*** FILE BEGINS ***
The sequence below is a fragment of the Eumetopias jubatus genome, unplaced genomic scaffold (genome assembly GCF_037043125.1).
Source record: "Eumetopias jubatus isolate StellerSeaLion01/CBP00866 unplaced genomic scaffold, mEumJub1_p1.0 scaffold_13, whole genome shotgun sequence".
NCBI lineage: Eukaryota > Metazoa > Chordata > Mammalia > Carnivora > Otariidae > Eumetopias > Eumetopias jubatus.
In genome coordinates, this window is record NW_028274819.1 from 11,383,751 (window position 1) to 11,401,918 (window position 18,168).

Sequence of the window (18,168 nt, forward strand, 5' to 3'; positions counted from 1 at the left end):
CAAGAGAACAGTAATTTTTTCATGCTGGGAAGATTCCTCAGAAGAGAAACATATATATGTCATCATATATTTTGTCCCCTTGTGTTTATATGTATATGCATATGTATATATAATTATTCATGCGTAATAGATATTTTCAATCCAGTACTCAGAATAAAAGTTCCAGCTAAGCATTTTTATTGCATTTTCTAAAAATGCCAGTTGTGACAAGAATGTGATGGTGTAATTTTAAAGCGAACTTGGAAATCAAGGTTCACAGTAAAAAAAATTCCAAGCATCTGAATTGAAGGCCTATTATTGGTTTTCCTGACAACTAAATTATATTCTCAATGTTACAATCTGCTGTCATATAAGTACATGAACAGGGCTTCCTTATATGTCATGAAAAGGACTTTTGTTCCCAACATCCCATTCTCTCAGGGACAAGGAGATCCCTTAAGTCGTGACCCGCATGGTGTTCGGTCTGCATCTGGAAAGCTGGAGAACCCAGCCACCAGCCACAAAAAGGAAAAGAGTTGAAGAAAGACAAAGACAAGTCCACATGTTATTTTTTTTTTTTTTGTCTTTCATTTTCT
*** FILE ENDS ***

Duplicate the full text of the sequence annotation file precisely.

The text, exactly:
The sequence below is a fragment of the Eumetopias jubatus genome, unplaced genomic scaffold (genome assembly GCF_037043125.1).
Source record: "Eumetopias jubatus isolate StellerSeaLion01/CBP00866 unplaced genomic scaffold, mEumJub1_p1.0 scaffold_13, whole genome shotgun sequence".
NCBI lineage: Eukaryota > Metazoa > Chordata > Mammalia > Carnivora > Otariidae > Eumetopias > Eumetopias jubatus.
In genome coordinates, this window is record NW_028274819.1 from 11,383,751 (window position 1) to 11,401,918 (window position 18,168).

Sequence of the window (18,168 nt, forward strand, 5' to 3'; positions counted from 1 at the left end):
CAAGAGAACAGTAATTTTTTCATGCTGGGAAGATTCCTCAGAAGAGAAACATATATATGTCATCATATATTTTGTCCCCTTGTGTTTATATGTATATGCATATGTATATATAATTATTCATGCGTAATAGATATTTTCAATCCAGTACTCAGAATAAAAGTTCCAGCTAAGCATTTTTATTGCATTTTCTAAAAATGCCAGTTGTGACAAGAATGTGATGGTGTAATTTTAAAGCGAACTTGGAAATCAAGGTTCACAGTAAAAAAAATTCCAAGCATCTGAATTGAAGGCCTATTATTGGTTTTCCTGACAACTAAATTATATTCTCAATGTTACAATCTGCTGTCATATAAGTACATGAACAGGGCTTCCTTATATGTCATGAAAAGGACTTTTGTTCCCAACATCCCATTCTCTCAGGGACAAGGAGATCCCTTAAGTCGTGACCCGCATGGTGTTCGGTCTGCATCTGGAAAGCTGGAGAACCCAGCCACCAGCCACAAAAAGGAAAAGAGTTGAAGAAAGACAAAGACAAGTCCACATGTTATTTTTTTTTTTTTTGTCTTTCATTTTCT